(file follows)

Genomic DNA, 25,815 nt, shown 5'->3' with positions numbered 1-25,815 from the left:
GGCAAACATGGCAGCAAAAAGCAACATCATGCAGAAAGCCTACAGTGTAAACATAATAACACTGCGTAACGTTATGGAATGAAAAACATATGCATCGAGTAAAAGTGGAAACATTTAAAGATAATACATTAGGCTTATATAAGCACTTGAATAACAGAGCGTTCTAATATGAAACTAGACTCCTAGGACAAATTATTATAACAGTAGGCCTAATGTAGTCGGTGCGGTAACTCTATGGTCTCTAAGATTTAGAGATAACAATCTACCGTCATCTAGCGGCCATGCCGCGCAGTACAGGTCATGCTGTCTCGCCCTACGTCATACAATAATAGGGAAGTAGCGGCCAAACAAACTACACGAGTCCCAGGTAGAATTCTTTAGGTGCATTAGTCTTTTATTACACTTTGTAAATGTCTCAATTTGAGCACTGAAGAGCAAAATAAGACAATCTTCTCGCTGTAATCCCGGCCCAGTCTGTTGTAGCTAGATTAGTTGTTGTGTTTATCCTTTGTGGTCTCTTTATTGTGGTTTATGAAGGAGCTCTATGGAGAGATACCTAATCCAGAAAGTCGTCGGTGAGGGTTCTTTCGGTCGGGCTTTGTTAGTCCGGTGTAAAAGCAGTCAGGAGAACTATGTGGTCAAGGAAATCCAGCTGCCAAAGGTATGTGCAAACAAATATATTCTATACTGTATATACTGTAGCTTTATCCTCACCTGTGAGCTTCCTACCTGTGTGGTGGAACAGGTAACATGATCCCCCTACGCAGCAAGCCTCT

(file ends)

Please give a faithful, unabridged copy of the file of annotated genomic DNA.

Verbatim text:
Genomic DNA, 25,815 nt, shown 5'->3' with positions numbered 1-25,815 from the left:
GGCAAACATGGCAGCAAAAAGCAACATCATGCAGAAAGCCTACAGTGTAAACATAATAACACTGCGTAACGTTATGGAATGAAAAACATATGCATCGAGTAAAAGTGGAAACATTTAAAGATAATACATTAGGCTTATATAAGCACTTGAATAACAGAGCGTTCTAATATGAAACTAGACTCCTAGGACAAATTATTATAACAGTAGGCCTAATGTAGTCGGTGCGGTAACTCTATGGTCTCTAAGATTTAGAGATAACAATCTACCGTCATCTAGCGGCCATGCCGCGCAGTACAGGTCATGCTGTCTCGCCCTACGTCATACAATAATAGGGAAGTAGCGGCCAAACAAACTACACGAGTCCCAGGTAGAATTCTTTAGGTGCATTAGTCTTTTATTACACTTTGTAAATGTCTCAATTTGAGCACTGAAGAGCAAAATAAGACAATCTTCTCGCTGTAATCCCGGCCCAGTCTGTTGTAGCTAGATTAGTTGTTGTGTTTATCCTTTGTGGTCTCTTTATTGTGGTTTATGAAGGAGCTCTATGGAGAGATACCTAATCCAGAAAGTCGTCGGTGAGGGTTCTTTCGGTCGGGCTTTGTTAGTCCGGTGTAAAAGCAGTCAGGAGAACTATGTGGTCAAGGAAATCCAGCTGCCAAAGGTATGTGCAAACAAATATATTCTATACTGTATATACTGTAGCTTTATCCTCACCTGTGAGCTTCCTACCTGTGTGGTGGAACAGGTAACATGATCCCCCTACGCAGCAAGCCTCT